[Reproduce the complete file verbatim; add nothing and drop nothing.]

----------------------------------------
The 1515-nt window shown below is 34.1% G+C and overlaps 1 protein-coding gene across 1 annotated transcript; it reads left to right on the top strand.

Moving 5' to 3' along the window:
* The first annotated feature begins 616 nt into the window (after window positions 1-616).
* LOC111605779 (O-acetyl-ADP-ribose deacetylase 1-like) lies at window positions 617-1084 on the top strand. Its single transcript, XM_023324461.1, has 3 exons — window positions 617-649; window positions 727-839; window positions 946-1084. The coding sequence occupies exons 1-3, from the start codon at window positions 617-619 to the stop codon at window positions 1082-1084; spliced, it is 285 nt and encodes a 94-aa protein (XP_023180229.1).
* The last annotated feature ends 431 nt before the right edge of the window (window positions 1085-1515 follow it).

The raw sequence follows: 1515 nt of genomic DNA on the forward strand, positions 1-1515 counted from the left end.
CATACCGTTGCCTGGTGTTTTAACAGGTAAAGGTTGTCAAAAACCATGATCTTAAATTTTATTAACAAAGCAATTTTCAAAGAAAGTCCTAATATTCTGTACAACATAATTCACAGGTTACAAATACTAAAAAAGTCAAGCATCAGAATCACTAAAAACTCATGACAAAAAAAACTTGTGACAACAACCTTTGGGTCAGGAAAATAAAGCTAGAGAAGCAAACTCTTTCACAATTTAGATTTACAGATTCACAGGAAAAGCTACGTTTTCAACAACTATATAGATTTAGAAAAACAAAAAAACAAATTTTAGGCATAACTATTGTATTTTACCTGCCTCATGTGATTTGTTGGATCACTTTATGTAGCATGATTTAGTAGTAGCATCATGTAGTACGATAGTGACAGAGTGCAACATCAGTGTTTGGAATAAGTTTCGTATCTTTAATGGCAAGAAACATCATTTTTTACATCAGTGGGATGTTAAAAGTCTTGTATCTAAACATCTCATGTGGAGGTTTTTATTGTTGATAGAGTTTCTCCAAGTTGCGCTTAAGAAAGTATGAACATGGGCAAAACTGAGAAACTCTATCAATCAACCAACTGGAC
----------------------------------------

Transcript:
The 1515-nt window shown below is 34.1% G+C and overlaps 1 protein-coding gene across 1 annotated transcript; it reads left to right on the top strand.

Moving 5' to 3' along the window:
* The first annotated feature begins 616 nt into the window (after window positions 1-616).
* LOC111605779 (O-acetyl-ADP-ribose deacetylase 1-like) lies at window positions 617-1084 on the top strand. Its single transcript, XM_023324461.1, has 3 exons — window positions 617-649; window positions 727-839; window positions 946-1084. The coding sequence occupies exons 1-3, from the start codon at window positions 617-619 to the stop codon at window positions 1082-1084; spliced, it is 285 nt and encodes a 94-aa protein (XP_023180229.1).
* The last annotated feature ends 431 nt before the right edge of the window (window positions 1085-1515 follow it).

The raw sequence follows: 1515 nt of genomic DNA on the forward strand, positions 1-1515 counted from the left end.
CATACCGTTGCCTGGTGTTTTAACAGGTAAAGGTTGTCAAAAACCATGATCTTAAATTTTATTAACAAAGCAATTTTCAAAGAAAGTCCTAATATTCTGTACAACATAATTCACAGGTTACAAATACTAAAAAAGTCAAGCATCAGAATCACTAAAAACTCATGACAAAAAAAACTTGTGACAACAACCTTTGGGTCAGGAAAATAAAGCTAGAGAAGCAAACTCTTTCACAATTTAGATTTACAGATTCACAGGAAAAGCTACGTTTTCAACAACTATATAGATTTAGAAAAACAAAAAAACAAATTTTAGGCATAACTATTGTATTTTACCTGCCTCATGTGATTTGTTGGATCACTTTATGTAGCATGATTTAGTAGTAGCATCATGTAGTACGATAGTGACAGAGTGCAACATCAGTGTTTGGAATAAGTTTCGTATCTTTAATGGCAAGAAACATCATTTTTTACATCAGTGGGATGTTAAAAGTCTTGTATCTAAACATCTCATGTGGAGGTTTTTATTGTTGATAGAGTTTCTCCAAGTTGCGCTTAAGAAAGTATGAACATGGGCAAAACTGAGAAACTCTATCAATCAACCAACTGGAC